Despite all the revelry, VIPs filled the Frieze tent next morning from the 11 AM jump. They included an unusually high number of artists, whose presence somehow validated the whole crass enterprise, a necessary marketing component for galleries today and a boon to the social calendar too. No matter who they were, everyone needed a map. Fair directors Matthew Slotover and Amanda Sharp had moved every single dealer to a new location. There were also twenty-five fewer galleries, which meant wider aisles and larger booths. But the lights were still blinding, the acoustics still rotten, and, with the exception of Gagosian, whose all-Koons grandstanding seemed almost redemptive, dealer presentations borrowed more from the flea-market aesthetic than that of a saloniste. It didn’t matter.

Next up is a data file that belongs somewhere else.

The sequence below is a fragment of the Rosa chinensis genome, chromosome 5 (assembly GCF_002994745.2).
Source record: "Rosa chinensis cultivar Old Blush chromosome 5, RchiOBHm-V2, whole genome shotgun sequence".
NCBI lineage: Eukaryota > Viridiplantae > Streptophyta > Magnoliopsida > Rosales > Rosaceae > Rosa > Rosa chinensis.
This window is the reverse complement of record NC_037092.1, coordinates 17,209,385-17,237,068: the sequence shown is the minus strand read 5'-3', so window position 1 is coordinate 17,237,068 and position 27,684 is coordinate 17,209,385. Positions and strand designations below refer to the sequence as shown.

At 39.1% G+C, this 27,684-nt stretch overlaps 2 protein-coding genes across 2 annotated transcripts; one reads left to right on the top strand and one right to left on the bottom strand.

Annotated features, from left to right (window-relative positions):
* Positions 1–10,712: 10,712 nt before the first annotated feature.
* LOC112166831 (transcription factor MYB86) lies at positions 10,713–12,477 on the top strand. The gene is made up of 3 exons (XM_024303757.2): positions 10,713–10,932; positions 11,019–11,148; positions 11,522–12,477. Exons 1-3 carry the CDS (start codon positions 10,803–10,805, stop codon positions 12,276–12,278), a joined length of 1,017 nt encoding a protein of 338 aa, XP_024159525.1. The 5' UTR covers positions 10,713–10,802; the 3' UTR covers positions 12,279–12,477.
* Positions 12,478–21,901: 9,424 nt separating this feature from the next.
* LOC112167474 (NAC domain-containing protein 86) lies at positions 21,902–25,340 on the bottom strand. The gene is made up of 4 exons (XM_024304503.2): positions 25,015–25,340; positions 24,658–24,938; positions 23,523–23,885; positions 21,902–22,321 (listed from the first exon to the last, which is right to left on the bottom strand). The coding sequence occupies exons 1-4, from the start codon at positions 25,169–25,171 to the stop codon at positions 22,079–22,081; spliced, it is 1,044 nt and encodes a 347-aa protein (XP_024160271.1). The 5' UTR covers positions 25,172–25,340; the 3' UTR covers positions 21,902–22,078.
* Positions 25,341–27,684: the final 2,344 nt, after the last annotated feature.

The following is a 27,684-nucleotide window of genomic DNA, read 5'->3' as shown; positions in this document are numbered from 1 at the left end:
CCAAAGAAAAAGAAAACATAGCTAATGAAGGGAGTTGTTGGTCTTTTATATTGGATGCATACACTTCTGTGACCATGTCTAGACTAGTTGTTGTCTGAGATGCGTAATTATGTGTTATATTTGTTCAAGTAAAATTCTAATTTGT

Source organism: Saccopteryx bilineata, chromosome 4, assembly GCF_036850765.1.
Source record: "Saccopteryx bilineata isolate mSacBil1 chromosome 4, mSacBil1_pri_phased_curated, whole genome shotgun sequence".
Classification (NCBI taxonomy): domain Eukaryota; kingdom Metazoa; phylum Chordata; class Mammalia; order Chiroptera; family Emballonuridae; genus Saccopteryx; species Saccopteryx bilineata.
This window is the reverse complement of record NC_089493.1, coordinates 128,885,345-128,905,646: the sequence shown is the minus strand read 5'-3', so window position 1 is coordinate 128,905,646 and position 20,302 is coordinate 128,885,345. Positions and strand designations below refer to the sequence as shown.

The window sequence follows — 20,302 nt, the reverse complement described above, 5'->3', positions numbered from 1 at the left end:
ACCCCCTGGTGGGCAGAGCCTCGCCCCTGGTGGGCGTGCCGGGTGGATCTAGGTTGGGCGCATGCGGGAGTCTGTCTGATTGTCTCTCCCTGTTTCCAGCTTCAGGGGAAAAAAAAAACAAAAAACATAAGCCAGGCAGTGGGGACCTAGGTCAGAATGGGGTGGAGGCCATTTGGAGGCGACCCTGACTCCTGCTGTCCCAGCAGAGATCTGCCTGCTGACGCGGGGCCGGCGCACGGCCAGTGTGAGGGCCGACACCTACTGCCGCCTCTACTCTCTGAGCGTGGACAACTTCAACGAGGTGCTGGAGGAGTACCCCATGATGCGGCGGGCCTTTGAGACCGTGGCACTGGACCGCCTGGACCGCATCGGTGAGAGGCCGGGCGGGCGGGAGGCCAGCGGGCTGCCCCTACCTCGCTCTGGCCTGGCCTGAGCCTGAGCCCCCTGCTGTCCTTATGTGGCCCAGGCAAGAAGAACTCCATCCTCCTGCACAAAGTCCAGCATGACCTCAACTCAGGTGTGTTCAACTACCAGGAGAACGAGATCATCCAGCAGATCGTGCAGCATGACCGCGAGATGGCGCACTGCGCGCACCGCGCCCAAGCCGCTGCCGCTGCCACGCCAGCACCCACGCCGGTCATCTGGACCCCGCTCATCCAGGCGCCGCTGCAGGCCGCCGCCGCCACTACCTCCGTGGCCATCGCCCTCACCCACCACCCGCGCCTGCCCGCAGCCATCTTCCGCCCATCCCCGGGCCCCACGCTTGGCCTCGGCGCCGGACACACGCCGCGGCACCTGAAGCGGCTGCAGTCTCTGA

“Everyone’s busy selling,” said former Swiss Institute director Gianni Jetzer at Frieze Projects, where early visitors were sparse. Unlike past years, when the projects were scattered throughout the tent, curator Nicola Lees’s first outing was isolated within a single, mazelike pavilion designed by architect Andreas Angelidakis. “It’s good to have a curated, critical entity in the fair,” said Artists Space director Stefan Kalmár, though it had stiff competition from its neighbors, a café and the VIP lounge. On the other hand, it also had paintball robots by Ken Okishii, a foaming bed by Lili Reynaud-Dewar, and “Temple of Play,” a modular daycare center by Angelo Plessas where one hundred kids a day could remake the room or practice meditation while their parents hunted art.